Or, to take a second example - imagine that you took the database of lines that Vivek currently has (or any other set of lines) and used a random number generator to assign a number to each one of them. You then took the lines corresponding to numbers in the top 5 percentiles (say) and tried to write a poem using them. Let's say (to make things more challenging) you forced yourself to follow the rank order of the lines - i.e. you started with the line that corresponded to the highest number, then got to the second highest and so forth. You'd be free to insert lines in between, of course - the challenge would be to create a credible poem that incorporated a randomly generated sequence of lines (okay, okay, so I know it's a bit like the 'Whose Line' game on Whose Line Is It Anyway?, but then I've always maintained that Whose Line is a rich source of poetic ideas; it's also - to give it a more respectable lineage - very much like what Calvino does in Castle of Crossed Destinies with Tarot cards).

The point is not that these exercises are particularly brilliant (they're not - it's one in the morning and I'm exhausted) but that what the mechanization of parts of the poetic process makes possible is the creation of a virtually infinite set of constraint conditions that poets can use to challenge themselves if they're so inclined.

Personally, I remain unconvinced that all this desperate search for constraints is worth it. Oh, I think it's fun to do and entertaining to read, and I see how it helps to hone one's skills as a poet. I'm just not convinced that what comes out of it is particularly good poetry. But that's a whole other discussion. The point of this post is only to suggest that we may not want to dismiss machinic processes so easily, but may want to embrace them and subvert them to our own uses. And to propose that we try and think up new and interesting ways of doing that.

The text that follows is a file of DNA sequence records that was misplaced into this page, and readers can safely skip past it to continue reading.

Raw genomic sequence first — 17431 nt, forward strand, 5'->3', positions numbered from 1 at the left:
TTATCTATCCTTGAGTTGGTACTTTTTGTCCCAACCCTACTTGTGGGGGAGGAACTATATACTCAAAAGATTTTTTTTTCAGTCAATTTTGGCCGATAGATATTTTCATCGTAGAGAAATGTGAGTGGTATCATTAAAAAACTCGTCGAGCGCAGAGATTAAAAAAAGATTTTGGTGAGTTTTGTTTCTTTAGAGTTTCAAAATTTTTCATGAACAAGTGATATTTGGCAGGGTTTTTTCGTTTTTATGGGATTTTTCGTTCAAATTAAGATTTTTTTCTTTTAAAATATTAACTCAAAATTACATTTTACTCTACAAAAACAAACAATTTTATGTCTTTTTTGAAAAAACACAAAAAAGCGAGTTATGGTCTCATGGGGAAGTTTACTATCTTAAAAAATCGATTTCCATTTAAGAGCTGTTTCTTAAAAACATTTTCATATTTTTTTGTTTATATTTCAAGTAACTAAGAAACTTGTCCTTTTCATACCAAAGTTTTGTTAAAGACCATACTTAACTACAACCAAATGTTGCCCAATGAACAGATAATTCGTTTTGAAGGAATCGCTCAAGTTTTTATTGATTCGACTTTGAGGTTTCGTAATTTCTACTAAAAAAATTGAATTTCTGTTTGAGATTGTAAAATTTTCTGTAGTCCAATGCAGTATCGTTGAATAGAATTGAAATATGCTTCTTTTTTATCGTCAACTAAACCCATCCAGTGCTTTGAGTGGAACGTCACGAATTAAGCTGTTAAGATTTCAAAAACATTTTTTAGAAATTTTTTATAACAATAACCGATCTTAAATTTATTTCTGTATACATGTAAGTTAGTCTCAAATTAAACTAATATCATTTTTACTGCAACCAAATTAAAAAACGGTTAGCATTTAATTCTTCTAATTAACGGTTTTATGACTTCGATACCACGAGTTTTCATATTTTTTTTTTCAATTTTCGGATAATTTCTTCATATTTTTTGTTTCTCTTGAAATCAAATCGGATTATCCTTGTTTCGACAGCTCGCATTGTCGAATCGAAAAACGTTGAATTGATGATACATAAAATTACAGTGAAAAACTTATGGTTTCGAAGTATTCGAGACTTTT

equivocal said...

I'm still not certain if you've misunderstood me. I've got nothing against machines, right? Machines were used in the organising and collation of this poem, and moreover, a friend has been developing text processing tools that will help humans come up with arrangements of the lines that they like. Although human agency was an integral part of the process, no machines were harmed in the making of the movie.

It's precisely those intermediate possibilities that I'm fishing for when I say that Bok speaks of "machines writing" when what he is actually talking about (or should be talking about) is human-machine interactions. "What if, instead, we began to investigate the organic, contingent, even willed, nature of machines, to conceive of machines as composed of and animated by humans"?

As Bruno Latour says, it is not that we love machines too much-- the problem is that, finally, we are unable to love them *enough*.

equivocal said...

Ie., what I meant when I said that we should humanize mechanical processes and not the other way around, is that
instead of using machines to "replace" or nullify the emotional lyric voice (the end of emotion in literature is also part of Bok's polemical agenda, even if his poetic works can be full of feeling), we should interact with and through machines and mechanical processes to extend the range and possibilities of the lyric voice, and of forms of feeling. Whether people think this is possible is a different question, and the answer can only be found through practice. But this, in retrospect, in a small, tentative, low-tech way, was one of the things this performance was trying to do.